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The Barley Mow Pub and Community ran Village Shop), Kirk Ireton.
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Kirk Ireton is a village and civil parish in Derbyshire, England. The population of the civil parish (including Callow) at the 2011 Census was 518. It is located 4 miles south west of Wirksworth nestling on a hillside, near to Carsington Water 700 ft above sea level. Ireton is a corruption of Hyre-Tun in the Saxon and means 'The Irishman's Enclosure'. 'Kirk' was added after the Norman invasion and the building of the church. The village dates back at least as far as the Bronze Age.
Kirk Ireton remains what it has always been, an agricultural village. Following the Second World War the number of working farms dropped from over thirty to half a dozen in the space of 40 years. The last cow was turned down Main Street in the late 1980s, but Fords, Matkins, Rowlands, Walkers and Wards still farm locally as they have done for many generations. Many of the former farm buildings have been adapted into houses. Much of the older part of the village dates back to the 17th century and is mostly built from sandstone, quarried locally.
One of the oldest buildings in the village is the Barley Mow pub, which was one of the last premises in the country to accept decimalization, as the 87-year-old landlady, Mrs Lillian Ford did not hold with the new money. The parish previously housed at least four other public houses; The Wheatsheaf, Old Bull's Head, The Windmill and The Gate.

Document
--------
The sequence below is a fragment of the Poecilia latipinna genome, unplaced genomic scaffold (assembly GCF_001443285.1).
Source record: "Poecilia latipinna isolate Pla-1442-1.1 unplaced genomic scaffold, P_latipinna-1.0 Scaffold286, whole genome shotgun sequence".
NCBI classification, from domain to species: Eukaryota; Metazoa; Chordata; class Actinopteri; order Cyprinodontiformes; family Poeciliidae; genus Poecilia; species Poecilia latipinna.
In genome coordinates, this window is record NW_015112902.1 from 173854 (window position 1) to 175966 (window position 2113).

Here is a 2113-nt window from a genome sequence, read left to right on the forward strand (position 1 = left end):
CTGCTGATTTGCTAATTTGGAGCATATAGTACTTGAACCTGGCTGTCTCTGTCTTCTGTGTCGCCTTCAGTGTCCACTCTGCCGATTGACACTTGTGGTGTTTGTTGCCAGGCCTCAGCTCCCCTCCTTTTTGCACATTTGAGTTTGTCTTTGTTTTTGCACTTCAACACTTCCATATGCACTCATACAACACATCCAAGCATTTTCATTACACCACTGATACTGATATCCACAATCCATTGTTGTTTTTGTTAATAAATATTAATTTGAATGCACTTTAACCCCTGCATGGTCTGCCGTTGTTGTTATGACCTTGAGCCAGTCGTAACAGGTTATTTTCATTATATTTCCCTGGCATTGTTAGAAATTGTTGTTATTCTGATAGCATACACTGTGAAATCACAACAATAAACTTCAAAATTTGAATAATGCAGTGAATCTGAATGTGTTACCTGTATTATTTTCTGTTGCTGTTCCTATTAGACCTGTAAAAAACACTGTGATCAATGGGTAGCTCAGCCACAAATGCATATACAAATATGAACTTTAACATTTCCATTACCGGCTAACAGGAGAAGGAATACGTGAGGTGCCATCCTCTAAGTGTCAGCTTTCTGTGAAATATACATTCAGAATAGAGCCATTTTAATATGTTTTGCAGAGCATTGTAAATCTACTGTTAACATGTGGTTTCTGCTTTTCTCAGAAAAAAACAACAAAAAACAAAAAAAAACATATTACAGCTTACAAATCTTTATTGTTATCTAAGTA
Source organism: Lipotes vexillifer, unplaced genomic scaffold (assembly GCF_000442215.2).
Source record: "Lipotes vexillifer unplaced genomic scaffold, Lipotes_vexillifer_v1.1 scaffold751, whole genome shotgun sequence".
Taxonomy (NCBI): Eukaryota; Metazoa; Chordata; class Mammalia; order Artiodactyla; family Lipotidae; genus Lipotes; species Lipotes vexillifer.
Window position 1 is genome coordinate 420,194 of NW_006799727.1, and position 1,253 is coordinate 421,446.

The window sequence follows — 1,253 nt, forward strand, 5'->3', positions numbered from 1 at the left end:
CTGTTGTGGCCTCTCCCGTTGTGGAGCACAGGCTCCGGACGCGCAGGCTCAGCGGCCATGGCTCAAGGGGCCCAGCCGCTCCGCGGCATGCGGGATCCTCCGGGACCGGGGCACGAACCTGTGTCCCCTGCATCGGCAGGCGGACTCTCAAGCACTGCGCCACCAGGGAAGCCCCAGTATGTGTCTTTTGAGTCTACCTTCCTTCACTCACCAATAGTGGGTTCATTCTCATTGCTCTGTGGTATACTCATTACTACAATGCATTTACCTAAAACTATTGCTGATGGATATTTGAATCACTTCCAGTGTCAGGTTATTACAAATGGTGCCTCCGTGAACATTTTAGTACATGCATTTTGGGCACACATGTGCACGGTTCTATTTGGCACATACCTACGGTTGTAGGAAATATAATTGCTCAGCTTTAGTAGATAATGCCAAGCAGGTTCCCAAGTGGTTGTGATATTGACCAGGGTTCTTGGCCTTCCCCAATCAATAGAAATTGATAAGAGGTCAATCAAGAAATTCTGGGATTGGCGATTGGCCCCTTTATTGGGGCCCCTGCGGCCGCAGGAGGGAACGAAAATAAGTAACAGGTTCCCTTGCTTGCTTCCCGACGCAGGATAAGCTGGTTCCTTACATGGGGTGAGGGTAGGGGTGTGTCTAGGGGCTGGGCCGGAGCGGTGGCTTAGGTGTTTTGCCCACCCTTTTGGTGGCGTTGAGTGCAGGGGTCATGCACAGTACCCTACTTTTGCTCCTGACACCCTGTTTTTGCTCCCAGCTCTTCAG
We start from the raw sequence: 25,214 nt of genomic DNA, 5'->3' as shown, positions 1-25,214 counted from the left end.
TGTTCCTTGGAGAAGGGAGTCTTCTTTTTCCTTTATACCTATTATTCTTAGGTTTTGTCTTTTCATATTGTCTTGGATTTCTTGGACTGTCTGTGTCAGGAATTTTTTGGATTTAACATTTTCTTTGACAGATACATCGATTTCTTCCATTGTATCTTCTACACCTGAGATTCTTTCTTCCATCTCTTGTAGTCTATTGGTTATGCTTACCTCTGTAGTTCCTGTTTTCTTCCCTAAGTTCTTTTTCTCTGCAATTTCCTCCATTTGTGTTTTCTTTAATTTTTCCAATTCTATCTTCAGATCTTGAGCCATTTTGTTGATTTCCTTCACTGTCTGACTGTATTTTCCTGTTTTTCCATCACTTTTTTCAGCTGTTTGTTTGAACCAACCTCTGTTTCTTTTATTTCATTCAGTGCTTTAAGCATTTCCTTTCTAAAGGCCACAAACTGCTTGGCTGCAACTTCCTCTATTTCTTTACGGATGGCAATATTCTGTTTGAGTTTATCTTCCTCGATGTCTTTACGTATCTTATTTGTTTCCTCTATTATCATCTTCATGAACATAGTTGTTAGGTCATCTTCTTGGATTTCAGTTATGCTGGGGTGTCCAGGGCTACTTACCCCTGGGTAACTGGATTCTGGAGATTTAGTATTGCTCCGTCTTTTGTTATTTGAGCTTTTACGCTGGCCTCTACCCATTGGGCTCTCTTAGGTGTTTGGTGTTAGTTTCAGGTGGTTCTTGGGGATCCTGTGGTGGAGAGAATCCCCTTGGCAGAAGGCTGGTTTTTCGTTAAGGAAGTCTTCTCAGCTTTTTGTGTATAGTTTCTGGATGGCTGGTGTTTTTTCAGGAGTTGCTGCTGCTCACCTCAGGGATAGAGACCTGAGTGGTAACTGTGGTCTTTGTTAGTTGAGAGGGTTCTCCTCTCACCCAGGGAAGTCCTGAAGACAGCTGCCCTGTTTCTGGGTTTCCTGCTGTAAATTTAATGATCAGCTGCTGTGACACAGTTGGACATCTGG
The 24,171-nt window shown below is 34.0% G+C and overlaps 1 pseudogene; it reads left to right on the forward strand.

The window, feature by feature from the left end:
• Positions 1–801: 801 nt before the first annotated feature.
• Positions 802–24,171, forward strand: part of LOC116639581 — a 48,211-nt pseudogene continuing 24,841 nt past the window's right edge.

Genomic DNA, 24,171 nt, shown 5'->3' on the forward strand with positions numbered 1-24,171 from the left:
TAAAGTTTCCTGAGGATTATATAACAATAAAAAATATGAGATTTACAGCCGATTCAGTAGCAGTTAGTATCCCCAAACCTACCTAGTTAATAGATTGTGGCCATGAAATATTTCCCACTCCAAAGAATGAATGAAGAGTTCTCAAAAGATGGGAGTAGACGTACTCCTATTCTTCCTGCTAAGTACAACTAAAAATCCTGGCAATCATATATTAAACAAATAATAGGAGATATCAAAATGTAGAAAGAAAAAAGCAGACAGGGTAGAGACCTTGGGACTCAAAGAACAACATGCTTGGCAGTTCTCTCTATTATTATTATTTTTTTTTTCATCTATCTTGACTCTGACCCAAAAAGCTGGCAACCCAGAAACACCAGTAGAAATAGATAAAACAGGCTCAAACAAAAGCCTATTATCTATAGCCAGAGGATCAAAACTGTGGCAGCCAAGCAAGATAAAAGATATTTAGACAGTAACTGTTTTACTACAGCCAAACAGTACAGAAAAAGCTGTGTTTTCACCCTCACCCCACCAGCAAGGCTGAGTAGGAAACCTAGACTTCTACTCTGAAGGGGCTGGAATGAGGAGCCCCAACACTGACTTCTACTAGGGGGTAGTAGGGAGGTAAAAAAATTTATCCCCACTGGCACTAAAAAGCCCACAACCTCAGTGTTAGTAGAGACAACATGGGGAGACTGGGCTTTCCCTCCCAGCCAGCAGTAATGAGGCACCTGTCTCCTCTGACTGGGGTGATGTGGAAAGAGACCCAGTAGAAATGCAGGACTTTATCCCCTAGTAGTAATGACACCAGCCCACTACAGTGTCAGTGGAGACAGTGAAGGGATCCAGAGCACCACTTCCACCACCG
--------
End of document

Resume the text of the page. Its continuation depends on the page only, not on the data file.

Kirk Ireton's Holy Trinity Church (originally St Lawrence's) dates back to Norman times with the earliest parts being the 3 bayed south and north arcades. The tower and the chancel are Perpendicular. It has an interesting custom known as 'roping for weddings', when the village children put a rope across the road and the bride and groom are not allowed to leave the church until a toll has been paid in silver by the groom.
The village still celebrates a Wakes week, which starts on Trinity Sunday, the church's patronal festival. A procession of villagers is led by a local brass band, from the Barley Mow pub to the church for thanksgiving. Various events take place during the week, with a more major all day event on the Saturday.
The Post Office (as pictured) was closed at the beginning of 2008. It is now (2010) open as a community shop. The premises were originally stables and the restored hay racks are, to the delight of visitors, still in place above shelving along one wall.
- Anthony Blackwall - scholar was born here.
- George Turner (1841-1910), landscape artist, lived at the Barley Mow Inn from 1900 to his death in 1910.
- The Ram - male sheep 'Billy' or 'Randy Rambo', currently resident in field off Half Moon Lane.
Media related to Kirk Ireton at Wikimedia Commons